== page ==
In the mid-1880s a wave of immigration came from Japan to Seattle. Japanese came because Chinese were prevented from immigrating due to the Chinese Exclusion Act. A Japantown was developed, and Japanese became involved in the local economy. White businesspersons opposed to Japanese settlement formed the Anti-Japanese League in 1919.
After the 1941 attack on Pearl Harbor, ethnic Japanese in Seattle were sent to concentration camps. After an initial internment at Camp Harmony in Puyallup, Washington, about 7,000 Seattle-area persons of Japanese ancestry were forced to leave the Seattle area to go to the Minidoka Relocation Center in Idaho, while another 1,000 from the Seattle area went to other camps. Members of the Japanese community lost their businesses and residences. 450 students of the University of Washington were forced to leave the university due to their internment.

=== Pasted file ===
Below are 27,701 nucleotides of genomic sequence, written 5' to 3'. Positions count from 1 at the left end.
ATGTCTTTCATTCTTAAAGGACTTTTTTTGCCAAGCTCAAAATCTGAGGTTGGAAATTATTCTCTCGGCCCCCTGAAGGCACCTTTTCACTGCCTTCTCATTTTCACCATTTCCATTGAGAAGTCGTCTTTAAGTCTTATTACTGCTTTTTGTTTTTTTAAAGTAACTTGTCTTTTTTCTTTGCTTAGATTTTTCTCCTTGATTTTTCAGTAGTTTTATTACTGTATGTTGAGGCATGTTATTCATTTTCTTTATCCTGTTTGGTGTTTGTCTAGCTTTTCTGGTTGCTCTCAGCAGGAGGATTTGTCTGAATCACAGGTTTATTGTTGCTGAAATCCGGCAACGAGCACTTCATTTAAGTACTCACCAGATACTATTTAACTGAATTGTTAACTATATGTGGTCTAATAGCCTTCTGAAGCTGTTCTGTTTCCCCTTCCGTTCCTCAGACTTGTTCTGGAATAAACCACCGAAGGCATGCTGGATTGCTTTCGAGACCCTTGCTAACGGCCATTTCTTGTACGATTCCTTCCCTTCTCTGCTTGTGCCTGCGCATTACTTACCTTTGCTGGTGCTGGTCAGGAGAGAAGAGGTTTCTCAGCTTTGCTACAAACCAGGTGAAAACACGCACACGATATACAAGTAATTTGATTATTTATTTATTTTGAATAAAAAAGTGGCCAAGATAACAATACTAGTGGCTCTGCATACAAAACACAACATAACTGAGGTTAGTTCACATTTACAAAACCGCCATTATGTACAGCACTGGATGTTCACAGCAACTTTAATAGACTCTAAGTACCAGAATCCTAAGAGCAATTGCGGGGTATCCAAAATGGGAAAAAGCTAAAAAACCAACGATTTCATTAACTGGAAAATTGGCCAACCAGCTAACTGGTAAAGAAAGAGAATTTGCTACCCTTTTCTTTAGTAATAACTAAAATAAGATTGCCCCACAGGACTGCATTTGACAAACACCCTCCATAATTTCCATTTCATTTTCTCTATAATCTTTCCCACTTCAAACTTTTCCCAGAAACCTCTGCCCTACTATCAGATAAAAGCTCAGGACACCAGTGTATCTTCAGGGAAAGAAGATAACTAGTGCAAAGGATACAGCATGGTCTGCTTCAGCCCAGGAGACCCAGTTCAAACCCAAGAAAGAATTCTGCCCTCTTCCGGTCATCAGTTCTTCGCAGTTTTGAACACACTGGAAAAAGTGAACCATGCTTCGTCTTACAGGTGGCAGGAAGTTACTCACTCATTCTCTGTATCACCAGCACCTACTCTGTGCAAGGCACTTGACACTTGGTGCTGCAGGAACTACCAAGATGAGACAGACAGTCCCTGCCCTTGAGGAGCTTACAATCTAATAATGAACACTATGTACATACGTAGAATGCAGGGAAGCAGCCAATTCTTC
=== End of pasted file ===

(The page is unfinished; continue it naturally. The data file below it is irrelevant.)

As the war ended, residents were allowed to return, initially staying in churches, other persons’ residences, and the Seattle Japanese Language School building as they recovered from the effects of internment. Japanese Seattleites who were located at Minindoka, which was renamed the “Hunt Camp,” named the school the “Hunt Hotel.” The Nikkei Heritage Association of Washington started the “Omoide” education program to memorialize the incarceration of the Japanese people. In 2008 UW held an honorary graduation ceremony, The Long Journey Home, for the Japanese who had been their studies cut short, with 200 former students, most of whom were in their 80s at the time, and family members of former students present. Tetsuden Kashima, an ethnic studies professor of the university, presented the degrees.